Beer lovers who come to Portugal are often disappointed by the range of Portuguese beers that are on offer. Essentially, there are just two: Super Bock and Sagres. Although they do taste different, enough that most people form a preference for one or the other, they’re both the same style of beer: a light-bodied pale lager.
Things are starting to change: there are now a handful of craft beer producers in Portugal, although craft beer is still a very new phenomenon in Portugal. Don’t go into a restaurant or café and expect to see craft beer on the menu just yet. You can get it, but you’ll probably have to go to somewhere that’s a little more hipster.
Sagres and Super Bock are both worth a try, though. They’re light, cheap, and easy to drink in the warm weather. They’re a big part of Portuguese culture as well, and have been for quite some time.
Under Salazar’s regime, the beer industry was heavily protected by the government and foreign companies were not allowed to set up shop in Portugal. This allowed two companies, Unicer – Bebidas de Portugal, S.A which produces Super Bock and Sociedade Central de Cervejas, S.A which produces Sagres, to own the entire Portuguese market with no real competition.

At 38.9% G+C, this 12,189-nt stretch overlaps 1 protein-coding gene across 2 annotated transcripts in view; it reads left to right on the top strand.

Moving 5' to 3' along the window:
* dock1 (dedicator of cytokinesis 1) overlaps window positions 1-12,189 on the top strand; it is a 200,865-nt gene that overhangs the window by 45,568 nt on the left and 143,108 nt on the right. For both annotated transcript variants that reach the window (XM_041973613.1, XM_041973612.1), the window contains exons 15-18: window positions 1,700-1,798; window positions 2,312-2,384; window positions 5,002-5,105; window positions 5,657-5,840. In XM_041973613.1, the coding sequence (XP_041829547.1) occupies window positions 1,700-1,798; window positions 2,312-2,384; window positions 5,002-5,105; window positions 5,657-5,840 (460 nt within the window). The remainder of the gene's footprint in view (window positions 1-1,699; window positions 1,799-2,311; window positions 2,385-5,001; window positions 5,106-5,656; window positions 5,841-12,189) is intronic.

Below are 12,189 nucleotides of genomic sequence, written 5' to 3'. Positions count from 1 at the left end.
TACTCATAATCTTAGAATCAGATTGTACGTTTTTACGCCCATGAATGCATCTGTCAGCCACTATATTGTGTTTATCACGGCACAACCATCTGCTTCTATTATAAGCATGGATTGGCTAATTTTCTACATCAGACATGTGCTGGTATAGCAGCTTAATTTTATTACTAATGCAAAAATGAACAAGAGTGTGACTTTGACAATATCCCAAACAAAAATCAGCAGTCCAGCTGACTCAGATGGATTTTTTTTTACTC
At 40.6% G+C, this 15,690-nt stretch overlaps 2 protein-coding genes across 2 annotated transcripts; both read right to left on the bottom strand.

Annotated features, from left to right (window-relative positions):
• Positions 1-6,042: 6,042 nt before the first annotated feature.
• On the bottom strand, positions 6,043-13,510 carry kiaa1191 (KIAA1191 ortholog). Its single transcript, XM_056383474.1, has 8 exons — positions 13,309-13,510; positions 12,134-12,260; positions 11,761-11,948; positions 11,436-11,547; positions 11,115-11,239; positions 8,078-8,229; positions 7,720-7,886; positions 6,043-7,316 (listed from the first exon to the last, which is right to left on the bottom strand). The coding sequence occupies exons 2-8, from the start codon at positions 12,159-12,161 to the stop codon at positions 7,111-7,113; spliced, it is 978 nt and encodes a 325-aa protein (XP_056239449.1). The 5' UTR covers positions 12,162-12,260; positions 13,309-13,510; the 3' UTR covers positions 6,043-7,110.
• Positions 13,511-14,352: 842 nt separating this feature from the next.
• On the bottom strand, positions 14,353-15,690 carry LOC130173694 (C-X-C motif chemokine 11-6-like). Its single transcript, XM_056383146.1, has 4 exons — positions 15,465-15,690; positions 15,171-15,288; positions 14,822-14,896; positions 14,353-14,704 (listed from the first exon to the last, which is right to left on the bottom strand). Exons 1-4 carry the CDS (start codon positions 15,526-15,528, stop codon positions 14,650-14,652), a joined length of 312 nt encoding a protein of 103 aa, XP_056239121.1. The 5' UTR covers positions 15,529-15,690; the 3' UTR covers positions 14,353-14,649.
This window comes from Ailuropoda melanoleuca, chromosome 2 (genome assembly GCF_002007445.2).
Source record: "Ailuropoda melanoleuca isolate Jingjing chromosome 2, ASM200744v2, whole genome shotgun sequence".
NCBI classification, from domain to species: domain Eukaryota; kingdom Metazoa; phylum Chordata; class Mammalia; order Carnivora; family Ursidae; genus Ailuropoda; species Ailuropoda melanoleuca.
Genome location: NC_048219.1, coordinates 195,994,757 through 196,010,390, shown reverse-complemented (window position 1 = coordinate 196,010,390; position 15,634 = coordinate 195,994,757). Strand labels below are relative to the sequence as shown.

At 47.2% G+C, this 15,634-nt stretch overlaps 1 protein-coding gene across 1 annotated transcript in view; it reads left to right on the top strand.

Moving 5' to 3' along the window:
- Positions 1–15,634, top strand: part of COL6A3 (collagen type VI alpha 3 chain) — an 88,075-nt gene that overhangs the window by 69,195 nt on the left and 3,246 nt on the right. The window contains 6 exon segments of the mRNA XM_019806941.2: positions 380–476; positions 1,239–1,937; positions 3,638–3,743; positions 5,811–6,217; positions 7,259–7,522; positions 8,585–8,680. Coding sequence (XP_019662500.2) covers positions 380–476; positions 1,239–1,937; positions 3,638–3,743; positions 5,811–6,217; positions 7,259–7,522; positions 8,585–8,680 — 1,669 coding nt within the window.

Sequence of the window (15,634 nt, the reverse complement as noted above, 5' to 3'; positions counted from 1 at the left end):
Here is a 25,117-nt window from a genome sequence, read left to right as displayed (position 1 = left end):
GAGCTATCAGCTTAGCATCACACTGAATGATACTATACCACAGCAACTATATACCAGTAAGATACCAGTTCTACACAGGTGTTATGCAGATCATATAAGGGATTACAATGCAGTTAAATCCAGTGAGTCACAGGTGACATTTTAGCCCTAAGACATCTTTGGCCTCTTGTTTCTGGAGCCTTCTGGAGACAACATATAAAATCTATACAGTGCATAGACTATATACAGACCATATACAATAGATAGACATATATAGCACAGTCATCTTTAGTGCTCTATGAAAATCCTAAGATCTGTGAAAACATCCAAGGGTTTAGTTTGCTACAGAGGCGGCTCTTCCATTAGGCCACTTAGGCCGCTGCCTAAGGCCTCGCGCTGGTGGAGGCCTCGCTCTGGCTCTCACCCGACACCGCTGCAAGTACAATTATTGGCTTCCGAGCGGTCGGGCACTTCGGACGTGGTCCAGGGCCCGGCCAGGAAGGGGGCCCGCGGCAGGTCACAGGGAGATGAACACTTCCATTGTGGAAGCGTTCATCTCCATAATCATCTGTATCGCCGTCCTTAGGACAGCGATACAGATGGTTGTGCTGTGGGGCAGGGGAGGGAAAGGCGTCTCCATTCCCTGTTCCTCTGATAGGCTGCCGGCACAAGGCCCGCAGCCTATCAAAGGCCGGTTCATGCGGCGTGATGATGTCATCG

The industry was nationalised after the 1974 Revolution and, in theory, the Portuguese beer market was open for business. Bars could think about stocking international beers, new breweries could open up in Portugal, and international companies could set up shop here.
But that didn’t happen. There was no appetite for innovation, either from consumers looking to try other beers or from new and foreign breweries looking to compete with the two super-brands. In Portugal, you drank either Super Bock or Sagres and that was it. And, for the most part, it still is – except on Madeira where you drink Coral, and on The Azores where you drink Especial.